The agenda of this morning’s Skillman Corridor TIF design review committee meeting had nothing to do with the Lake Highlands Town Center grocery store. But not surprisingly, that’s all anyone wanted to talk about.

Before Town Center developer Prescott Realty made its presentation to the committee, made up mostly of architects and planners knowledgeable about urban design, Prescott executive Stephanie Colovas addressed the 25 or so Lake Highlands residents sitting in the City Hall auditorium, whom she assumed (rightly) were there because of their interest in what store might become next Town Center grocer.

“I assure you — we’ve talked to every grocer and been tenacious on finding a grocer,” Colovas said. “ The reality is we don’t have a deal signed with a grocer right now. Nothing’s been inked.”

Colovas went on to say that Prescott is in “advanced negotiations” with two grocers, and neither she nor anyone else from Prescott specified which ones throughout the course of the meeting — even as residents came to the mic and gave their opinions on Tom Thumb versus Sprouts or other boutique grocers, Prescott executives didn’t confirm, deny or make giveaway facial expressions. Clearly, Prescott doesn’t want to announce possible tenants until they are actual tenants.

Colovas also told the residents gathered that Prescott has “been tenacious about finding the right organic grocer and we’re still trying to find that organic grocer,” but “we can’t build something if we can’t get financing for it,” and finding banks to finance an organic grocer has been difficult for the company.

Financing was the reason repeatedly given for the holdup of Town Center construction, but Colovas made clear that Prescott is invested — $73 million so far — and is determined to see the project through. The Town Center project has endured “one of the most unprecedented economic downturns since the Depression,” Colovas said.

“Financing dried up, retail was all but nonexistent, companies were focused on cutting costs and closing unprofitable stores,” she continued. “People have talked about the delay — on massive projects like this, there are going to be ups and downs, and it’s a marathon, but no one could have imagined” the economic situation Prescott found itself in after launching the project. “But the fact that we’re still standing … you look at several other projects in Dallas that started the same time we did, and they’re not there anymore.”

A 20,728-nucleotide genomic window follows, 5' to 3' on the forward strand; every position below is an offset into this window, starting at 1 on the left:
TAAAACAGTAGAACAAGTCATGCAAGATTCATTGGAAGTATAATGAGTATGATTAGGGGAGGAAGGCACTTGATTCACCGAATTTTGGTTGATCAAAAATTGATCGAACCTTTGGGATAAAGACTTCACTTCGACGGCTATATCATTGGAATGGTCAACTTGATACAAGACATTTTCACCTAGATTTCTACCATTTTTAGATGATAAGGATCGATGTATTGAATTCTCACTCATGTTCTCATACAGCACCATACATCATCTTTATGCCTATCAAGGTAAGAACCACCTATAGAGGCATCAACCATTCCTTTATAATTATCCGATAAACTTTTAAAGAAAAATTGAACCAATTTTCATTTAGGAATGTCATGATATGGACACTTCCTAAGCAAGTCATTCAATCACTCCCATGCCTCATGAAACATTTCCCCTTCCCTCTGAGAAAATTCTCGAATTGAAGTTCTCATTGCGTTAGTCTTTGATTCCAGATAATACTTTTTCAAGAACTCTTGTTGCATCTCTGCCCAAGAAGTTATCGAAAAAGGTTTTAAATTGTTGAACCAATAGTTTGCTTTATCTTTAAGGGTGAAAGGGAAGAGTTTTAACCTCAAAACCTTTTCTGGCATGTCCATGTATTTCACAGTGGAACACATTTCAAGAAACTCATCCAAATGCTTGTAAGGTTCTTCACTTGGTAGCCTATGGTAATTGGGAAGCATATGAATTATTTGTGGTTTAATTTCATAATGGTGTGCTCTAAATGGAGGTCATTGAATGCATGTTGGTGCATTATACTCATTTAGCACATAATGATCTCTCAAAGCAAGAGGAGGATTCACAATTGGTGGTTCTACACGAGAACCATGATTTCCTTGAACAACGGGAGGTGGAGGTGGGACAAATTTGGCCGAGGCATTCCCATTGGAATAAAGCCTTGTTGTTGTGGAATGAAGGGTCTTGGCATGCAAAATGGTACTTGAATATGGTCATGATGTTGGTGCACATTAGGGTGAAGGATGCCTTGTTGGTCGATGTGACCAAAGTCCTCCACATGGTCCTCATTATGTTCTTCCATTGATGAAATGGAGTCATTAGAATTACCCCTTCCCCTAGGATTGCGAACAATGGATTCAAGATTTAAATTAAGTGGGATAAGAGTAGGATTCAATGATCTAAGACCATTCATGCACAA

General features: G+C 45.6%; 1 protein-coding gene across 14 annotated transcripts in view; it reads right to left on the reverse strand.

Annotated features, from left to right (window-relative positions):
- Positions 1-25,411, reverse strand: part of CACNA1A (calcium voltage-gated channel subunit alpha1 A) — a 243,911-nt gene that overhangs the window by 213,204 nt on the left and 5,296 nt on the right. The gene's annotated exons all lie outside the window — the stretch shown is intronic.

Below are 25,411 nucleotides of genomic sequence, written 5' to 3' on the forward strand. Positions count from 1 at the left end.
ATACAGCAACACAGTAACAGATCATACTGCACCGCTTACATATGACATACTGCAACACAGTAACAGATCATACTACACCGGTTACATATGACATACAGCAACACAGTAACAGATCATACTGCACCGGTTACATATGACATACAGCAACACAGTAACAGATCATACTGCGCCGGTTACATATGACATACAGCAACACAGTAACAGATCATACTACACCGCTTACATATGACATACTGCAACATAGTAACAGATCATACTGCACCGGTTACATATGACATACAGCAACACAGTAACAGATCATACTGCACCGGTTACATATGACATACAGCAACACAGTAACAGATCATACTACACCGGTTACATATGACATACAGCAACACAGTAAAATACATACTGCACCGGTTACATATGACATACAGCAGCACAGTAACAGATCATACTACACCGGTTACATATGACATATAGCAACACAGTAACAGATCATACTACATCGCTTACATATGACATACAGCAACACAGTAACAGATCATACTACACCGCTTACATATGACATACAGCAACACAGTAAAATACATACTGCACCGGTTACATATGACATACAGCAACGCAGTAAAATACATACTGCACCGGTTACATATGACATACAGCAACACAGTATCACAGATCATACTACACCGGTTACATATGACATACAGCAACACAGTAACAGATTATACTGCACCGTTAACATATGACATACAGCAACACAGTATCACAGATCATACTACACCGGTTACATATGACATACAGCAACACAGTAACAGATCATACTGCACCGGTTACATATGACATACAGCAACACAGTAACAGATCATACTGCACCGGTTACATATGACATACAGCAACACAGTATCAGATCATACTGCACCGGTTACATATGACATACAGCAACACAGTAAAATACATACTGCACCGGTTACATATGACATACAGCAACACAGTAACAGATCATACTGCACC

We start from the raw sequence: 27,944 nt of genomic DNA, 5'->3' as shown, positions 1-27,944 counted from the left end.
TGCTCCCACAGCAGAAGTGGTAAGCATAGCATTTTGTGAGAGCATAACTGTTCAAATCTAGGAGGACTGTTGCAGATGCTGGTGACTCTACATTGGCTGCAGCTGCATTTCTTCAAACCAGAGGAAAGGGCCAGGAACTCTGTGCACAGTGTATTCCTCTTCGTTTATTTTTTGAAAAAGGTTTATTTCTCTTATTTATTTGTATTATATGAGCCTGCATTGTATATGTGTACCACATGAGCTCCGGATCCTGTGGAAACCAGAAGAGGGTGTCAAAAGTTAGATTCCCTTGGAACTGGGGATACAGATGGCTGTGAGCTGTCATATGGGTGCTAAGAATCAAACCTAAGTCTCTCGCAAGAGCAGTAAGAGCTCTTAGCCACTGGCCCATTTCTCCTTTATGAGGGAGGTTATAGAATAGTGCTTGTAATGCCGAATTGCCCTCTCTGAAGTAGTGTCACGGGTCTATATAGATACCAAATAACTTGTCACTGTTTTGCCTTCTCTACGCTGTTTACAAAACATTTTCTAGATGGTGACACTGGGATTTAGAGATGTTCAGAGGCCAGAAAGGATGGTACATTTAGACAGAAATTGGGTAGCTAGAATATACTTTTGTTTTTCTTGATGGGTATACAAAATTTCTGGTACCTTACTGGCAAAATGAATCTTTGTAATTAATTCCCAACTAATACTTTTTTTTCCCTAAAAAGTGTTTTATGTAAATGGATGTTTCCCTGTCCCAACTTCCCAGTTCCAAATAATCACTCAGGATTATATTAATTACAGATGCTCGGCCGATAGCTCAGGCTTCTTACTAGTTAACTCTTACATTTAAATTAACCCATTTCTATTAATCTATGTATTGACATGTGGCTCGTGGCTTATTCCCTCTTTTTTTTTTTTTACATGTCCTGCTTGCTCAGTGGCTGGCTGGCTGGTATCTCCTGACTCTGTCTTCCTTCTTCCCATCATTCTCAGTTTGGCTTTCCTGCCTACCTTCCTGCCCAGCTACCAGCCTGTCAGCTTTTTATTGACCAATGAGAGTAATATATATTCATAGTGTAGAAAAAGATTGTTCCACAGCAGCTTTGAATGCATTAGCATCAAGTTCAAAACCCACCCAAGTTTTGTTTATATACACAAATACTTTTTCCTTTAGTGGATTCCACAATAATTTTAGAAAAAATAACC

She attributed that to the Town Center’s public-private partnership, and to “huge stakeholder commitment.” She also emphasized to those gathered that it is the city, not Prescott, seeking design changes to the site, but referred to city-hired consultant Street-Works as “experts” who have “done mixed-use developments all over the country.” Making changes to the site plan “may protract the development timeline, and we don’t want to do that, but we want to get it right.”

Afterward, we talked to Sue Hounsel of the city’s office of economic development, which works closely with the Skillman Corridor TIF board. We asked whether the city could make determinations on the size of the Town Center grocer or specify a tenant, and she reconfirmed that it is ultimately Prescott’s call according to what is stated in the site’s Planned Development zoning. The city is interested in businesses coming to Dallas, Hounsel said, but beyond that the city isn’t interested in telling a developer what business to choose or in telling a business where in Dallas to go.

As far as a timeline, the design review committee voted today to have the city hire Street Works or a similar design consultant to work with Prescott over the next 90-120 days. TIF board member Rob Stewart, who chaired the committee meeting, also asked Prescott to “get with the community to seek their input” over the next three or four months, in response to the neighbors who had gathered and their comments pleading with Prescott to be involved in the process. Neighborhood resident Jennifer Eckert took the mic during the comments portion of the meeting and told Prescott executives that neighbors could be empowered to recruit grocers to the site.

“We have gotten many things done that people have said could never get done in Lake Highlands,” Eckert said. “Involve the community more. Please. I am begging you. We feel like we have been completely left out of this since those initial surveys and focus groups four years ago.”

Colovas responded to Eckert and other commenters, admitting that Prescott has “stayed sort of under the radar and kept a low profile. I have felt like I have been a broken record in talking with some of the leaders of the community in that I have nothing new to report. But that said, I hear you, and we will commit to doing a better job of being transparent.”

The current deadline for the Skillman Corridor TIF agreement with the Lake Highlands Town Center is June 30 — a six-month extension from the original Dec. 31, 2010 date granted by city staff and the TIF Board. The agreement, which would provide Prescott with up to $23 million in tax revenue reimbursement down the road when the project is complete, was that Prescott would be finished with Phase 1 of its construction — 260,000 square feet — by that date. The TIF board is anticipating another extension at its 10 a.m. June 1 meeting, which would need City Council approval, likely at the June 22 meeting before council recesses in July. If for some reason an extension is not approved and the agreement expires, the city and Prescott “could start anew with a new agreement,” Hounsel said.

But “it would not be a good thing,” Colovas noted.